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Dear Mitch,

I was at the beach and I heard some older kids reading some math problems they were supposed to do over the summer and one of the questions I thought was really weird because it sounded so easy but then wasn't.  They read At the store there were 5 apples, and you take away 3, how many do you have left?

I thought that was easy:  You have 2 left.

But they said the answer was 3.  They even had the answer from the teacher and they were supposed to figure out why 3 was the right answer.  How could it be 3?




Dear Pete,

Believe it or not, the question you heard is an old and famous one, and I think I heard it for the first time when I was a child!

And you DID hear correctly -- the answer is 3!

This question is used to see how closely you are paying attention to the words of the math problem, because it's very important when solving proboems like this to try to understand the exact facts of the situation instead of just rushing to apply whatever math you already know -- even if that math doesn't really solve what needs to be solved.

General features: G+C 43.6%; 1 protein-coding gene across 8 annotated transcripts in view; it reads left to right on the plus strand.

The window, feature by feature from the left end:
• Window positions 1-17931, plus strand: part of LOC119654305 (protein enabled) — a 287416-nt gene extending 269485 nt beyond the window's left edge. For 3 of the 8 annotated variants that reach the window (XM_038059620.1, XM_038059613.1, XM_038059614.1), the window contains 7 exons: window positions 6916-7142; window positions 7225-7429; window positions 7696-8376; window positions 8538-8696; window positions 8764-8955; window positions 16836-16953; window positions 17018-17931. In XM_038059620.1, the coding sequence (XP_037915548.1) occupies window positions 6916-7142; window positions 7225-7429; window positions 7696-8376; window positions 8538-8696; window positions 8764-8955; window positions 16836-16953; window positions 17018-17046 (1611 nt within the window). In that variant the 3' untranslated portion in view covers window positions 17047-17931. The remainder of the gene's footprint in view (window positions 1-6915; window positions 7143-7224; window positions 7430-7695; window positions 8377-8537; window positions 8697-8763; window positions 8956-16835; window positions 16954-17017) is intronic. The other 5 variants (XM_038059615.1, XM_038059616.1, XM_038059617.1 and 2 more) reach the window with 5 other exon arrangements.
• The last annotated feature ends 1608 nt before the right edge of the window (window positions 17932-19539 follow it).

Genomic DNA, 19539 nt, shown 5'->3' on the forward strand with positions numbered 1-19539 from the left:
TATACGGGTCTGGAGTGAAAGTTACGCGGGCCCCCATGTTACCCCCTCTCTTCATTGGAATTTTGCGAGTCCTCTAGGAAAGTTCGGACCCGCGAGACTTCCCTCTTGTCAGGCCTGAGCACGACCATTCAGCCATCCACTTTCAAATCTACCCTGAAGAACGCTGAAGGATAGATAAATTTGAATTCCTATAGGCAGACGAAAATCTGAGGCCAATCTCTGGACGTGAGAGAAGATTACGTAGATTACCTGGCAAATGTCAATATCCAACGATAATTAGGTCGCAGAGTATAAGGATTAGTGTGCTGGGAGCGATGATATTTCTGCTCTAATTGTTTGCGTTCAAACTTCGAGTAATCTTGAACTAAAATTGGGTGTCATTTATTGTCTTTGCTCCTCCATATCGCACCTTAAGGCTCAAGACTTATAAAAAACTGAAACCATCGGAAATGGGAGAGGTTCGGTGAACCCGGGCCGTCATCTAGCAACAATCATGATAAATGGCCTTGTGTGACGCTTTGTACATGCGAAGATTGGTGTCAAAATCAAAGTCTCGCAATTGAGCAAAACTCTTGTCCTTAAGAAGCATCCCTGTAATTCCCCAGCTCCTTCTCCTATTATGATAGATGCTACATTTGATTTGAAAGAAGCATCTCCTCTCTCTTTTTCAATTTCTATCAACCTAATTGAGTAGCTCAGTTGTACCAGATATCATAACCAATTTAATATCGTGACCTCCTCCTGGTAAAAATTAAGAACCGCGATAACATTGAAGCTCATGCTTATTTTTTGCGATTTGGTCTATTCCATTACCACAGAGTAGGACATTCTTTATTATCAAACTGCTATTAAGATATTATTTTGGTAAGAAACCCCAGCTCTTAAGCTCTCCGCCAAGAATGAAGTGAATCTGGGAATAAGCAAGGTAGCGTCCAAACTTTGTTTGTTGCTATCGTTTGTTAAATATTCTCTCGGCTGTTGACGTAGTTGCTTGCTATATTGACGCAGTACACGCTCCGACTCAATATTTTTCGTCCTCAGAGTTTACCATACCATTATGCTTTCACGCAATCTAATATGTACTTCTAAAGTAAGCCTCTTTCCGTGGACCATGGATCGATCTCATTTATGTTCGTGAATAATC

If the question had asked this:  "If you go to the store and they have 5 apples, and you take away 3, how many would they have left -- " . . .  Well, then, yes, you would be correct in saying 2.   BUT, I know the question, and it doesn't ask how many you have LEFT, but how many you HAVE. . .  So, now... think about it all over again:  

You go to the store, the store has five apples. . . You take away 3 . . .  How many do YOU HAVE?

YOU have whatever you "take away" from the store, NOT what you LEAVE THERE!

See the difference between "How many do YOU have"? and "How many would be left over"? 

Or even "How many would you have LEFT"? 

Anyway, it's great to hear that you're thinking about math in the middle of the summer, especially because I like to know that I'm not the only one! 

I hope this helps,